So yeah, I think they’re pretty cool books!

Photography in the Book Form: Ed Ruscha

Ed Ruscha’s Twentysix Gasoline Stations (1962) was not about making beautiful photographs. It’s a square, thin, paperback book with 26 black-and-white photographs of gas stations along Route 66 during car rides between L.A. and his hometown, Oklahoma City. Similarly, in Every Building on the Sunset Strip (1966), it’s a flat accordian pamphlet with a 25-foot-long Birdseye viewpoint of the two-mile strip. So, how did Ruscha’s books influence art and photography over the last fifty years? Why is he one of the central figures in photography from the late 20th century? How does his work successfully engage with the book form? These are questions I would like to explore further.

03-ruscha-mock-up-for-every-building-sunset-strip-1966_custom-7b11775b1eed7fd8c0dbc5fb32859b8f55477d17-s40-c85Every Building on the Sunset Strip (1966)

Rusha’s photographs fell somewhere in between the spectrum of early California Pop Art and Conceptual art. They weren’t about emotional engagement. They were simply photographs of  “everyday subject matter presented in an uninflexed, repetitive manner” (Walker, 2012). The photography, layout, and typography all make a book like Twentysix Gasoline Stations a meaningful contribution to artist’s books of the twentieth century (Walker 2012). In the case of Twentysix, the size of the book is small in itself, as most of Rusha’s books were. The text is industrial looking, and the layout very simplistic with photographs and very little text, if at all. Twentysix’s very “Huh?” quality is what makes it engaging. We become intrigued by the book’s mundane, inconsequential quality. Yet, it appears that the artist, Ruscha, saw something in the landscape, the design, and the painting-like quality of the image, to capture it. In this YouTube video, Ruscha, he says how the white man now owned these gas stations that were previously Native Americans’ land. The images that he documented were his own “cultural curiousities”. (TateShots, 2013). Ruscha did not take pictures just for the sake of taking them. The subjects of his photographs were reality, visible or hidden. These photographs are emblematic of the period, but are also archival, reminants of the past that we can look to today, and there are many contemporary books influenced by them (See: Twentysix Abandoned Gasoline Stations, Twentynine Palms).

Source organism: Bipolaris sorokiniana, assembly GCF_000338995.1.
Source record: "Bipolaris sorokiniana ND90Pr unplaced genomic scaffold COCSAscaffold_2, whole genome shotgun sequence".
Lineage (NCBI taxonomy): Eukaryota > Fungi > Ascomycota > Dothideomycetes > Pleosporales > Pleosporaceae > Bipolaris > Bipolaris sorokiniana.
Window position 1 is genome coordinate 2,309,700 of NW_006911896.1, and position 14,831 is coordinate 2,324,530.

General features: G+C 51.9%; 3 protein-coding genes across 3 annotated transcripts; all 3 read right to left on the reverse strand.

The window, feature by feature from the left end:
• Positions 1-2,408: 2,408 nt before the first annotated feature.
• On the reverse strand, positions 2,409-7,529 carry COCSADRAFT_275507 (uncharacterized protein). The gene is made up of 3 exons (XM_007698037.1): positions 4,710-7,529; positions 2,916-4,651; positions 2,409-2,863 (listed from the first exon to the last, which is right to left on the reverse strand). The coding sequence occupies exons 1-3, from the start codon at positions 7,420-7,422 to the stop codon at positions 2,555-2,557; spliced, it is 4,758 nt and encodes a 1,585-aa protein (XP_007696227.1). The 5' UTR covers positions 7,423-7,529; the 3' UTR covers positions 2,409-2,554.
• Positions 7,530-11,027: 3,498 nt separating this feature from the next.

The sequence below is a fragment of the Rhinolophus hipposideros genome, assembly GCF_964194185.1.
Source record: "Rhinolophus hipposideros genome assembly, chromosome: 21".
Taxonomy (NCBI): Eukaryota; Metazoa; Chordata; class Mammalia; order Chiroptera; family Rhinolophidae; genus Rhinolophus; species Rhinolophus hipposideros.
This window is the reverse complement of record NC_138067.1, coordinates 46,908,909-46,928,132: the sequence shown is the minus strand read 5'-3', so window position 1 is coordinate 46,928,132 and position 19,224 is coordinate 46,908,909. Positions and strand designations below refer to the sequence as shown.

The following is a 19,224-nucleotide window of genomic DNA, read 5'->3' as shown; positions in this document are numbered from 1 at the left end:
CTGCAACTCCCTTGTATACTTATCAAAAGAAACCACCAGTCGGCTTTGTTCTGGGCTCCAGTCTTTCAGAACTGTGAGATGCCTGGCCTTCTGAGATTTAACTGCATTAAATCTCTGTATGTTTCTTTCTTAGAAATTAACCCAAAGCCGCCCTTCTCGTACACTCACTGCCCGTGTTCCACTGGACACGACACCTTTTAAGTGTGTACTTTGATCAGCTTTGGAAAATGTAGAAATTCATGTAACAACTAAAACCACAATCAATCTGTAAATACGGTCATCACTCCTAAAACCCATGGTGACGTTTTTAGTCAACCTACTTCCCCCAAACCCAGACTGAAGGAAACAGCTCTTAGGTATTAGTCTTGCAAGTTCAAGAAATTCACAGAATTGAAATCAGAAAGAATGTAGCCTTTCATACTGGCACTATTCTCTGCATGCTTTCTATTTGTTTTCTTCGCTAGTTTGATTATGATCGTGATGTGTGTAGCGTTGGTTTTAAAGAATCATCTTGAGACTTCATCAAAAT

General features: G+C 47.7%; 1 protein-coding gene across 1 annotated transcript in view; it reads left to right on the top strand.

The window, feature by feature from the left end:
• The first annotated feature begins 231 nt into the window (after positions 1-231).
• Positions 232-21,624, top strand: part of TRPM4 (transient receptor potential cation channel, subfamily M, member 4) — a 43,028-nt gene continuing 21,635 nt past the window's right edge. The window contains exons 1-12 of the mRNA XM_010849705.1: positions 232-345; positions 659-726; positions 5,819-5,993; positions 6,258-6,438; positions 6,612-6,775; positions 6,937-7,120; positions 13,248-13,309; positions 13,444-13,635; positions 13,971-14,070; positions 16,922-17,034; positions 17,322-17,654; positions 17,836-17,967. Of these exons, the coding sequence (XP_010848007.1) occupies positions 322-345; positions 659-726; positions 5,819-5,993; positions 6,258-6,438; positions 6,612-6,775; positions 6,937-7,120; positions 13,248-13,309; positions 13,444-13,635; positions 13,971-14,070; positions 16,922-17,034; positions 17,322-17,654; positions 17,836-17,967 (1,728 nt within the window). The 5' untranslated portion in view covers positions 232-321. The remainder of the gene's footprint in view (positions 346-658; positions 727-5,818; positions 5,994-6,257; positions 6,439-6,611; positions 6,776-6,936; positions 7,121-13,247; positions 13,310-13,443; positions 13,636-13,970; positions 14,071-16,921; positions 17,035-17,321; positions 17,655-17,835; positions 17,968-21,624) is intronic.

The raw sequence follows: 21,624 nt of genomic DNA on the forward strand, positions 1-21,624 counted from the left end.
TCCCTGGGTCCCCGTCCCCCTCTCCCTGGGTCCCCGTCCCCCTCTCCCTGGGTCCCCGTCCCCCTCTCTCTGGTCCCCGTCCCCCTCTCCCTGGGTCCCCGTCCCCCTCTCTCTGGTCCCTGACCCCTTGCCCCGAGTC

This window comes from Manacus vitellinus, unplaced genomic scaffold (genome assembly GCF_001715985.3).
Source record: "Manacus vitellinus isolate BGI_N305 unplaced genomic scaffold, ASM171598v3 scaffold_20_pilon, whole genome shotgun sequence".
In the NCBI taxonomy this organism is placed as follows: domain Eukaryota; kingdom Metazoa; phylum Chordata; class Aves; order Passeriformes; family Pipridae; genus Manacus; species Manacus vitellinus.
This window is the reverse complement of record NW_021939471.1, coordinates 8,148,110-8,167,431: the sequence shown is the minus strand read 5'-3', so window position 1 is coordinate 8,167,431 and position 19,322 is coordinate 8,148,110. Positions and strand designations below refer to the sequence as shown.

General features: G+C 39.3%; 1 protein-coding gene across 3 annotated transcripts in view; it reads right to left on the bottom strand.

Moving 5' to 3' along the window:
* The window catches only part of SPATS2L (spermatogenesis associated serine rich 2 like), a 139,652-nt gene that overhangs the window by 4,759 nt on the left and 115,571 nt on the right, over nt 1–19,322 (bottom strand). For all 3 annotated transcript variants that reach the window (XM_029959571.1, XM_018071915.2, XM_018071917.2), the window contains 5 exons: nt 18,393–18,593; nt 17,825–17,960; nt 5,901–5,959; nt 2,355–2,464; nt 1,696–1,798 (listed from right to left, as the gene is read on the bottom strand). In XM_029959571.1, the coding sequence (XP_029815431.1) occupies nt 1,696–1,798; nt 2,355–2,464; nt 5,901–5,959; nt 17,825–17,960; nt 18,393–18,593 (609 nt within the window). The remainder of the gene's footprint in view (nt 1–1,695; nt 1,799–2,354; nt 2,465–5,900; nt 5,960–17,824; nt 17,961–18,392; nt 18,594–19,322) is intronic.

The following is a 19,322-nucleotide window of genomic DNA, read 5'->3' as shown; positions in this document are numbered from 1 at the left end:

Ruscha’s “anti-art” aesthetic and realism were and continue to be influential in the field of photography. His understated covers, simple typography, and seemingly ordinary subject matter were a new method of making books and making art. The books of Ed Ruscha are “Neither an art book…nor a book on art” but “a work on [their own]” and a “fragile vehicle for a weighty load of hopes and ideals” (Klima, 1998).

2004.466_ruscha_imageprimacy_v1_740Twentysix Gasoline Stations (1962)

2004.461_ruscha_imageprimacy_740Twentysix Gasoline Stations (1962)


Photographs from